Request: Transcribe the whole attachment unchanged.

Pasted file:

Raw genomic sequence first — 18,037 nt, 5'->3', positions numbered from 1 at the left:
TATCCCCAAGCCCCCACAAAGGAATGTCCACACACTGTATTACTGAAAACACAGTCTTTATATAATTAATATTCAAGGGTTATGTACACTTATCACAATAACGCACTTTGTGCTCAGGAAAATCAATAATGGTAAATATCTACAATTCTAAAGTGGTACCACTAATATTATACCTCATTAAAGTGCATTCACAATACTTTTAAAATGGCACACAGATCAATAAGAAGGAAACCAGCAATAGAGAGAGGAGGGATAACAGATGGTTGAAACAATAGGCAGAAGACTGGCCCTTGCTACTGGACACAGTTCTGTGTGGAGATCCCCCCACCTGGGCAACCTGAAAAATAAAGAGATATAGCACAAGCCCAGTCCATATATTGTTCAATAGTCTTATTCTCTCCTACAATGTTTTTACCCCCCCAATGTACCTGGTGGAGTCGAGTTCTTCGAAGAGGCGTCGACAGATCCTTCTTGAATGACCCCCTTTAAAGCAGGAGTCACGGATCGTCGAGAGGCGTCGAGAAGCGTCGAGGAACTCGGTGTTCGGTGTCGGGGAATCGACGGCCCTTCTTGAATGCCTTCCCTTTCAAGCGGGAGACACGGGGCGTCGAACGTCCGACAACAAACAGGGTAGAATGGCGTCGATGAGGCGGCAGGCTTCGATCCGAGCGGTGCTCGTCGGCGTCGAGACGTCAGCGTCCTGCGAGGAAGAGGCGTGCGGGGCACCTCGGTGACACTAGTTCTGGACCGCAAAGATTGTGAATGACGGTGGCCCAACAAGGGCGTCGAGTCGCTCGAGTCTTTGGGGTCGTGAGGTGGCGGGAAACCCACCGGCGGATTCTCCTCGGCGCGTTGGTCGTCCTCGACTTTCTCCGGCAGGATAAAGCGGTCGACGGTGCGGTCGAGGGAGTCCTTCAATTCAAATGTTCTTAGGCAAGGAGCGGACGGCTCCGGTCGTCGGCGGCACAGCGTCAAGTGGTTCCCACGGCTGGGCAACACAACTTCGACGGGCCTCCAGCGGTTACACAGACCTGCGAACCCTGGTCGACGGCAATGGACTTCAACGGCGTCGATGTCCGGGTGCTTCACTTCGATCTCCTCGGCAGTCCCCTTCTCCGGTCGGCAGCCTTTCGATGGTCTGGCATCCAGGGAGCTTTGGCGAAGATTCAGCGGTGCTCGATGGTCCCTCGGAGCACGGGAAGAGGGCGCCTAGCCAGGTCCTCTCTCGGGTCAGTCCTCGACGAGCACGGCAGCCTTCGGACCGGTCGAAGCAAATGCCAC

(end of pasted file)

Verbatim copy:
Raw genomic sequence first — 18,037 nt, 5'->3', positions numbered from 1 at the left:
TATCCCCAAGCCCCCACAAAGGAATGTCCACACACTGTATTACTGAAAACACAGTCTTTATATAATTAATATTCAAGGGTTATGTACACTTATCACAATAACGCACTTTGTGCTCAGGAAAATCAATAATGGTAAATATCTACAATTCTAAAGTGGTACCACTAATATTATACCTCATTAAAGTGCATTCACAATACTTTTAAAATGGCACACAGATCAATAAGAAGGAAACCAGCAATAGAGAGAGGAGGGATAACAGATGGTTGAAACAATAGGCAGAAGACTGGCCCTTGCTACTGGACACAGTTCTGTGTGGAGATCCCCCCACCTGGGCAACCTGAAAAATAAAGAGATATAGCACAAGCCCAGTCCATATATTGTTCAATAGTCTTATTCTCTCCTACAATGTTTTTACCCCCCCAATGTACCTGGTGGAGTCGAGTTCTTCGAAGAGGCGTCGACAGATCCTTCTTGAATGACCCCCTTTAAAGCAGGAGTCACGGATCGTCGAGAGGCGTCGAGAAGCGTCGAGGAACTCGGTGTTCGGTGTCGGGGAATCGACGGCCCTTCTTGAATGCCTTCCCTTTCAAGCGGGAGACACGGGGCGTCGAACGTCCGACAACAAACAGGGTAGAATGGCGTCGATGAGGCGGCAGGCTTCGATCCGAGCGGTGCTCGTCGGCGTCGAGACGTCAGCGTCCTGCGAGGAAGAGGCGTGCGGGGCACCTCGGTGACACTAGTTCTGGACCGCAAAGATTGTGAATGACGGTGGCCCAACAAGGGCGTCGAGTCGCTCGAGTCTTTGGGGTCGTGAGGTGGCGGGAAACCCACCGGCGGATTCTCCTCGGCGCGTTGGTCGTCCTCGACTTTCTCCGGCAGGATAAAGCGGTCGACGGTGCGGTCGAGGGAGTCCTTCAATTCAAATGTTCTTAGGCAAGGAGCGGACGGCTCCGGTCGTCGGCGGCACAGCGTCAAGTGGTTCCCACGGCTGGGCAACACAACTTCGACGGGCCTCCAGCGGTTACACAGACCTGCGAACCCTGGTCGACGGCAATGGACTTCAACGGCGTCGATGTCCGGGTGCTTCACTTCGATCTCCTCGGCAGTCCCCTTCTCCGGTCGGCAGCCTTTCGATGGTCTGGCATCCAGGGAGCTTTGGCGAAGATTCAGCGGTGCTCGATGGTCCCTCGGAGCACGGGAAGAGGGCGCCTAGCCAGGTCCTCTCTCGGGTCAGTCCTCGACGAGCACGGCAGCCTTCGGACCGGTCGAAGCAAATGCCAC